{% macro union_strategies(strategies=var("strategies"), model=ref("int__indicators")) %}
        {% for strategy in strategies %}
                '{{ strategy['id'] }}' as strategy_id,
                {{ strategy['buy'] }} as buy,
            from {{ model }}
            {% if not loop.last %}
                union all
            {% endif %}
        {% endfor %}
    ) unioned_strategies
{% endmacro %}

The same logic to do all of this in an easy-to-test way through code would be much more involved. As I progressed through the creation of the various pieces of this project in SQL, I realized that it's actually one of the better options for such a project and I don't feel like I'm shoe-horning the trading bot into using dbt and DuckDB.

Update 2: April 8 2024

Most of my time has gone towards finding a quick and easy way to visualize the backtest results. It's challenging because I need to be able to see not only the overall results of each strategy, but also individual days to tune the rules. Of course, using an ML model in comparison will be a future step as opposed to all of this manual work. However, to get started, I'd like to identify a baseline strategy that works decently well.

Visualization options

I played around with both Plotly Dash and Vega. While I quickly got both working to do simple things, I was not able to get to a more advanced stage in a reasonable amount of time, so I cut my losses and went back to what I can dependably create complex visuals with: good ol' matplotlib. It's slow to generate plots, but fast for me to develop on and what's holding me back right now is not the performance of my app, but instead the time I have to dedicate to it.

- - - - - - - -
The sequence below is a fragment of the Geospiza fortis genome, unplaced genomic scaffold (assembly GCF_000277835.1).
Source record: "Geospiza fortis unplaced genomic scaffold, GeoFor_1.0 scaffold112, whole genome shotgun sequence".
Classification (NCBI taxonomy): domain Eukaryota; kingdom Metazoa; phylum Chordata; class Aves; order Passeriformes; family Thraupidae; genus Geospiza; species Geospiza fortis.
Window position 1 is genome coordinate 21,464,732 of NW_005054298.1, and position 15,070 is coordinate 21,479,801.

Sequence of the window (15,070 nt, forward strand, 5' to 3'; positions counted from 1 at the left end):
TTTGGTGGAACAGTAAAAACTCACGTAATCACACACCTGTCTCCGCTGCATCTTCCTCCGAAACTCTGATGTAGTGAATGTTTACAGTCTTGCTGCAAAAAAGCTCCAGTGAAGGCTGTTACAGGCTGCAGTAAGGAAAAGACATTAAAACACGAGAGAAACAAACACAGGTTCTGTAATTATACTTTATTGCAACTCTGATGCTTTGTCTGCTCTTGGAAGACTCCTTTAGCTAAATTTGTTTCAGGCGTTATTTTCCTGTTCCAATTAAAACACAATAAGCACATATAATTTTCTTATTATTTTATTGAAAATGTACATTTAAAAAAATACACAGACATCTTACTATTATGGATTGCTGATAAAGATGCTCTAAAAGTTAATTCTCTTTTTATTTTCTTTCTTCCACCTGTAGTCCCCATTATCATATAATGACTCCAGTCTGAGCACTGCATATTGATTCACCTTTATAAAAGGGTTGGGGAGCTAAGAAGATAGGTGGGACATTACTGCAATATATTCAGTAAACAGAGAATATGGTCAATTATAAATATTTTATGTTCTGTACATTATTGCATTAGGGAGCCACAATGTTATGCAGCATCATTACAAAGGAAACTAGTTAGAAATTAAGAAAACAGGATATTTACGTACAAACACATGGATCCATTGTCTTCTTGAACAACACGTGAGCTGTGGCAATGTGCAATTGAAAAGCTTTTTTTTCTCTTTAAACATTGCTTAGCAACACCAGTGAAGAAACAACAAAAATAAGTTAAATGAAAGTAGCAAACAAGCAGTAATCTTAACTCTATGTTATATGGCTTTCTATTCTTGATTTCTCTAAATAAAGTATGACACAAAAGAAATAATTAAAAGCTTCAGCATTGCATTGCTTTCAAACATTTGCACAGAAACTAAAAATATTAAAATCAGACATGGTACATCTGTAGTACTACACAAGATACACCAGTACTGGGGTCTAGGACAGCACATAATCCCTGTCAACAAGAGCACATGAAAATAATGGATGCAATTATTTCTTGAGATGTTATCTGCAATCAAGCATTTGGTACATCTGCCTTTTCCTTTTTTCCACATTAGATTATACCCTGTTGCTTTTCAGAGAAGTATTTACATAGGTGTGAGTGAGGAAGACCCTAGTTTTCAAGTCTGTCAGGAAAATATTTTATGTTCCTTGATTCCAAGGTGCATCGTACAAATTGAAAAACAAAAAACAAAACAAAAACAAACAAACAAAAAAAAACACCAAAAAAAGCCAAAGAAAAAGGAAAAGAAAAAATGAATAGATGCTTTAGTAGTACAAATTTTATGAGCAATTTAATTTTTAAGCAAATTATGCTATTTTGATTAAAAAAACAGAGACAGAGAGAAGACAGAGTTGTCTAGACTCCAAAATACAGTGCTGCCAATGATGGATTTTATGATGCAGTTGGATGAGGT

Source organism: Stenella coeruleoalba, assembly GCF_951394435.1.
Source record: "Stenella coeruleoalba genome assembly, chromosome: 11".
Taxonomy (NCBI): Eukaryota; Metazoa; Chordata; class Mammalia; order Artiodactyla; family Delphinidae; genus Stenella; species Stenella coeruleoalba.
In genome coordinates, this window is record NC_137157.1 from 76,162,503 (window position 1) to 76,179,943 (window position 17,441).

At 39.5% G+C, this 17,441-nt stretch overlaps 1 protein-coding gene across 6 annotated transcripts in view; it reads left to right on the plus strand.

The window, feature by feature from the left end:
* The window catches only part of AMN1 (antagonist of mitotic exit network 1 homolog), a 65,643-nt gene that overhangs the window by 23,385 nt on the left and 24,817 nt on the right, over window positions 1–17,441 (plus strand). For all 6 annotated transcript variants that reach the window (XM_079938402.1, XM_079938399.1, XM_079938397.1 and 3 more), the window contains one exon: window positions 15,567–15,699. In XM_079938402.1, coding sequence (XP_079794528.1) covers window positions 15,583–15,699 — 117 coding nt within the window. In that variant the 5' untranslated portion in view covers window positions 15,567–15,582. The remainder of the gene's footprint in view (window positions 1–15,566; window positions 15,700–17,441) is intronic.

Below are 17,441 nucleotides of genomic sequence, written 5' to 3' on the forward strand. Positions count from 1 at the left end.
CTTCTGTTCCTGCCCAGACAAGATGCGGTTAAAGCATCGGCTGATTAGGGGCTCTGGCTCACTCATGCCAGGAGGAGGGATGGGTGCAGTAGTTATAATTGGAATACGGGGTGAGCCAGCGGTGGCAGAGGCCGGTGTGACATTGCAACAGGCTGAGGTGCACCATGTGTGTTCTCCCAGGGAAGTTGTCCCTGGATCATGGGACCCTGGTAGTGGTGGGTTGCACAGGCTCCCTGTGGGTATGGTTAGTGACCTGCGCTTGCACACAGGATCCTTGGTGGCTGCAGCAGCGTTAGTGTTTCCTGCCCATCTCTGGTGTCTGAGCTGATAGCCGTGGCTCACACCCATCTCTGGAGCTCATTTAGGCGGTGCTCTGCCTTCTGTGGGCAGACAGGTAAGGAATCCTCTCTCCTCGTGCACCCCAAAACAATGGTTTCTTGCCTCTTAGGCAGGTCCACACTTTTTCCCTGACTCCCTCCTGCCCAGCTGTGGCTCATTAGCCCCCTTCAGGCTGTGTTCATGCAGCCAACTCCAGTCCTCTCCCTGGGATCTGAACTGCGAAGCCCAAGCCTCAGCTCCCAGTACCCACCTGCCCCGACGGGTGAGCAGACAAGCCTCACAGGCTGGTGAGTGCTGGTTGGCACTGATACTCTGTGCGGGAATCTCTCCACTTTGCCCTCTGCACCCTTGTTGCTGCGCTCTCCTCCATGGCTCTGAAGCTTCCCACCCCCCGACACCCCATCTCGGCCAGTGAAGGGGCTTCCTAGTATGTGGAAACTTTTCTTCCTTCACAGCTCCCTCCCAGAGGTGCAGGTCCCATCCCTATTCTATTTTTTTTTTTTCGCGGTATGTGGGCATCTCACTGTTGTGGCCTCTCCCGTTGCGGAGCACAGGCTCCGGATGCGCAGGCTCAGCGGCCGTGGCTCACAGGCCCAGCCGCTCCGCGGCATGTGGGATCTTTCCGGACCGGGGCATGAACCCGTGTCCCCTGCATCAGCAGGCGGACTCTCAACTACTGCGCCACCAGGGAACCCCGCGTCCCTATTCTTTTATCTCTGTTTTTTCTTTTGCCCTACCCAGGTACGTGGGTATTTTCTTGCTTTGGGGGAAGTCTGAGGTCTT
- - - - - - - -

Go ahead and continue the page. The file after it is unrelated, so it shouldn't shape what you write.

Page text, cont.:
Other improvements

  • Created a utility to upload the backtest results as parquet to Google Cloud Storage, which then gets transferred to BigQuery and visualized in Hex. I did not setup a whole pipeline just for this, yet. I need to look into how to get a parquet file straight into Hex if that's even an option.
  • Limited trading time to the first two hours after market open, which greatly improved profits.

Update 3: May 11 2024

I added an "optimal" strategy by default to compare backtest results against this. That way, I can see how much each strategy is leaving on the table. To create this optimal strategy, I'm using the SQL version of finding a max subarray difference where the first value needs to be the lower value:


optimal_strategy as (
		i1.price as best_buy_price,
		i1.ts as best_buy_ts,
		i1.minutes_since_open as best_buy_minutes_since_open,
		i2.price as best_sell_price,
		i2.ts as best_sell_ts,
		i2.minutes_since_open as best_sell_minutes_since_open,
		i2.price - i1.price as best_price_diff,
	from indicators as i1
	left join
		indicators as i2
		on i2.ts > i1.ts
		and i2.ts_day = i1.ts_day
		and i2.symbol = i1.symbol
	where i2.price - i1.price > 0
	and i1.minutes_since_open >= {{ var("buy_after_minutes") }}
		row_number() over (
			partition by i1.symbol, i1.ts_day
			order by i2.price - i1.price desc
		= 1

More about the switch from TD Ameritrade to TradeStation

At some point last year, TD Ameritrade accounts got migrated to Charles Schwab. Despite promises to the contrary, one of the victims of this acquisition was the TD Ameritrade API, which was one of the better "free" options available. Last I checked, Schwab has not re-enabled the API for the common people. (Update: I got an email late March saying that it was again available for non-business users.)

That's where TradeStation comes in. I've been eyeing the platform for a while as it seems simpler and they have a documented API, which is a nice change from TD Ameritrade.

Last update: May 12, 2024